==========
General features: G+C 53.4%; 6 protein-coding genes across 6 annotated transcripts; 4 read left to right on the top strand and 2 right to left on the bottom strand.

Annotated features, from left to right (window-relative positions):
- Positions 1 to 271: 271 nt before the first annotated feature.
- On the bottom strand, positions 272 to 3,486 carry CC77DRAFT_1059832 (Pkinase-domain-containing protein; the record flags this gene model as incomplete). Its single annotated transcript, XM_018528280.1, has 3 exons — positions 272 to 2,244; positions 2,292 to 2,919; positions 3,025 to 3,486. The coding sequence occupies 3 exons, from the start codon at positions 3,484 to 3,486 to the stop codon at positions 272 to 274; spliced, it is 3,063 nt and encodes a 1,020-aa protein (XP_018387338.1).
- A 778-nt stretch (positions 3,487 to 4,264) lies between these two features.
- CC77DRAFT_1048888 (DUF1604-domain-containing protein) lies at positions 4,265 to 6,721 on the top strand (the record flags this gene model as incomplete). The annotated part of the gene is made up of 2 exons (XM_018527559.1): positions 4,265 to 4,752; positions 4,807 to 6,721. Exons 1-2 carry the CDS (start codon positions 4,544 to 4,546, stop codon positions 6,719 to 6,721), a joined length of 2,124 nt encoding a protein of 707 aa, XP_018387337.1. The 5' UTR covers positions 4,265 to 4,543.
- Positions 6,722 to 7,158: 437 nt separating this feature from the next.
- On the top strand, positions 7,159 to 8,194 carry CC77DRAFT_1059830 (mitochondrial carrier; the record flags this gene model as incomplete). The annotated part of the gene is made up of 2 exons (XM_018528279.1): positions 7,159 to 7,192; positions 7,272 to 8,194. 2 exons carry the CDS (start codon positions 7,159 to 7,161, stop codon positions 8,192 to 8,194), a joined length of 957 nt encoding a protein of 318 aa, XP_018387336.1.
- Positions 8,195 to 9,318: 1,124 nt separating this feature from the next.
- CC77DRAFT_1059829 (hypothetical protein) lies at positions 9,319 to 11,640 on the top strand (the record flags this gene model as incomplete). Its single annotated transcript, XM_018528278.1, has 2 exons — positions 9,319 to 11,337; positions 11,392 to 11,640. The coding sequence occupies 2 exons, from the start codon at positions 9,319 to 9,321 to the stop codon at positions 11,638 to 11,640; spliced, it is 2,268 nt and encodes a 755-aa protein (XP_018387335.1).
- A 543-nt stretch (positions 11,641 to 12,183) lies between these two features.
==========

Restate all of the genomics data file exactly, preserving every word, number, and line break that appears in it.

General features: G+C 53.4%; 6 protein-coding genes across 6 annotated transcripts; 4 read left to right on the top strand and 2 right to left on the bottom strand.

Annotated features, from left to right (window-relative positions):
- Positions 1 to 271: 271 nt before the first annotated feature.
- On the bottom strand, positions 272 to 3,486 carry CC77DRAFT_1059832 (Pkinase-domain-containing protein; the record flags this gene model as incomplete). Its single annotated transcript, XM_018528280.1, has 3 exons — positions 272 to 2,244; positions 2,292 to 2,919; positions 3,025 to 3,486. The coding sequence occupies 3 exons, from the start codon at positions 3,484 to 3,486 to the stop codon at positions 272 to 274; spliced, it is 3,063 nt and encodes a 1,020-aa protein (XP_018387338.1).
- A 778-nt stretch (positions 3,487 to 4,264) lies between these two features.
- CC77DRAFT_1048888 (DUF1604-domain-containing protein) lies at positions 4,265 to 6,721 on the top strand (the record flags this gene model as incomplete). The annotated part of the gene is made up of 2 exons (XM_018527559.1): positions 4,265 to 4,752; positions 4,807 to 6,721. Exons 1-2 carry the CDS (start codon positions 4,544 to 4,546, stop codon positions 6,719 to 6,721), a joined length of 2,124 nt encoding a protein of 707 aa, XP_018387337.1. The 5' UTR covers positions 4,265 to 4,543.
- Positions 6,722 to 7,158: 437 nt separating this feature from the next.
- On the top strand, positions 7,159 to 8,194 carry CC77DRAFT_1059830 (mitochondrial carrier; the record flags this gene model as incomplete). The annotated part of the gene is made up of 2 exons (XM_018528279.1): positions 7,159 to 7,192; positions 7,272 to 8,194. 2 exons carry the CDS (start codon positions 7,159 to 7,161, stop codon positions 8,192 to 8,194), a joined length of 957 nt encoding a protein of 318 aa, XP_018387336.1.
- Positions 8,195 to 9,318: 1,124 nt separating this feature from the next.
- CC77DRAFT_1059829 (hypothetical protein) lies at positions 9,319 to 11,640 on the top strand (the record flags this gene model as incomplete). Its single annotated transcript, XM_018528278.1, has 2 exons — positions 9,319 to 11,337; positions 11,392 to 11,640. The coding sequence occupies 2 exons, from the start codon at positions 9,319 to 9,321 to the stop codon at positions 11,638 to 11,640; spliced, it is 2,268 nt and encodes a 755-aa protein (XP_018387335.1).
- A 543-nt stretch (positions 11,641 to 12,183) lies between these two features.